TOKYO (Reuters) -- Nissan Motor Co. today said an airbag made by Takata Corp. installed in one of its cars had deployed with too much force and caused a fire in a light crash in Japan, marking the automaker's first such case in the country.
Nissan and several rivals have recalled millions of cars globally because of a defect making Takata-made inflators explode and spray shrapnel. Regulators have been unable to determine the cause but have linked the defect to eight deaths.
The latest case involved the passenger-side inflator in an X-Trail SUV made in August 2001 and recalled in April 2013, a Nissan spokesman said.
Takata said it made the inflator at its U.S. plant in Moses Lake, Wash. A spokeswoman said the manufacturer had received a report on the case from Nissan and was investigating.
The Nissan spokesman said the car, carrying only the driver, was hit on the driver side. The inflator on the passenger side exploded, smashing the passenger-side window and sending high-temperature fragments into the dashboard, causing a fire.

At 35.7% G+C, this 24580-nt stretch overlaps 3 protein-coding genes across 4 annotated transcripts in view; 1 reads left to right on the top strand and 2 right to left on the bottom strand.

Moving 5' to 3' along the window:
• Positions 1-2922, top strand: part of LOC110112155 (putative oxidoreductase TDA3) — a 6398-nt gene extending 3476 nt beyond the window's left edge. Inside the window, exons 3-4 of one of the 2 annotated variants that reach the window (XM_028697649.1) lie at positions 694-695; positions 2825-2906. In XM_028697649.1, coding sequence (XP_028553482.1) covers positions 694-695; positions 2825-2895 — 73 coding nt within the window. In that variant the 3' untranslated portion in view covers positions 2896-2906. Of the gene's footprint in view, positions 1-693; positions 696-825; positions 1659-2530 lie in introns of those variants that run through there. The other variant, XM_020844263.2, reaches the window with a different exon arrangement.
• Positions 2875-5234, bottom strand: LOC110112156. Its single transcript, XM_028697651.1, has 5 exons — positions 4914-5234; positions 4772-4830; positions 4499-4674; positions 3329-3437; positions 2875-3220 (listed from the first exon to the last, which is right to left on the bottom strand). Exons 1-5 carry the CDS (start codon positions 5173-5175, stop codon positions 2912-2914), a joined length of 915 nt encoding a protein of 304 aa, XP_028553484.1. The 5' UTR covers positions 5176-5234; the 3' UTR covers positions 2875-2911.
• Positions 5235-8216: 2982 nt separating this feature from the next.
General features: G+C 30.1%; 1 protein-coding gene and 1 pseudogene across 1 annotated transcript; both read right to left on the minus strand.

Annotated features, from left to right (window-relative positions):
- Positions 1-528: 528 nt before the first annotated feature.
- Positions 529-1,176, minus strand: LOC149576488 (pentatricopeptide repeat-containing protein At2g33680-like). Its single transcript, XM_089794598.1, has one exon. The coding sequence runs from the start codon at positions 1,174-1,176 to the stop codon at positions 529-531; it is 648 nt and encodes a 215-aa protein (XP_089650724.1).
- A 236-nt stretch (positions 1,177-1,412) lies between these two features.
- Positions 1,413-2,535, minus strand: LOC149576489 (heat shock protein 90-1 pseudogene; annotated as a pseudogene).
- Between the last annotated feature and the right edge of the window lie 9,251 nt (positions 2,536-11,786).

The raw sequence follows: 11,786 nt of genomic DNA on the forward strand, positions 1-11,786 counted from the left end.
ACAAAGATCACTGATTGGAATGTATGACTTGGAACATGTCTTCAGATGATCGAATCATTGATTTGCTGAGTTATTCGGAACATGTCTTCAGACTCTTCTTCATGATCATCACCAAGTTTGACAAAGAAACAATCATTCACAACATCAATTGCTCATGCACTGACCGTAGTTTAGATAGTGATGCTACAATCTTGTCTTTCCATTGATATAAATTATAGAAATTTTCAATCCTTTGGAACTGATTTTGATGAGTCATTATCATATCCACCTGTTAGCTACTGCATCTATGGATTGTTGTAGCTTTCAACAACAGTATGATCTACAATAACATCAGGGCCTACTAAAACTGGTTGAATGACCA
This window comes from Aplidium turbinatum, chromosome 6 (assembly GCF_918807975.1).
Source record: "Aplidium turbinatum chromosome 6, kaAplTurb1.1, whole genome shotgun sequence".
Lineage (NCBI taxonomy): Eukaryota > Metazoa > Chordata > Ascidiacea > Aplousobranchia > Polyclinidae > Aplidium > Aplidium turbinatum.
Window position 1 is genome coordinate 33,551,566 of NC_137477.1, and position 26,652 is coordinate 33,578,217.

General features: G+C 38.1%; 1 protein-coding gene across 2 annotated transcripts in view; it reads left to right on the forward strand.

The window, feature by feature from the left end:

The driver's left cheek was lightly burned, though it was unclear if the injury was caused by the inflator exploding, the spokesman said. In Japan, the driver’s seat is on the right side of the car.
The case is Nissan's first known abnormal deployment of a Takata inflator in Japan, and the fifth confirmed case in the country across automakers. Nissan said there have been nine similar cases involving its cars in the U.S.
Nissan has globally recalled 4.4 million cars equipped with Takata inflators. Of those, it recalled 813,000 in Japan and has so far serviced 85 percent. In the latest case, the recall notice did not reach the driver, the Nissan spokesman said.
The automaker issued its latest Takata-related recall last month, when it expanded globally a recall in North America involving passenger-side airbags.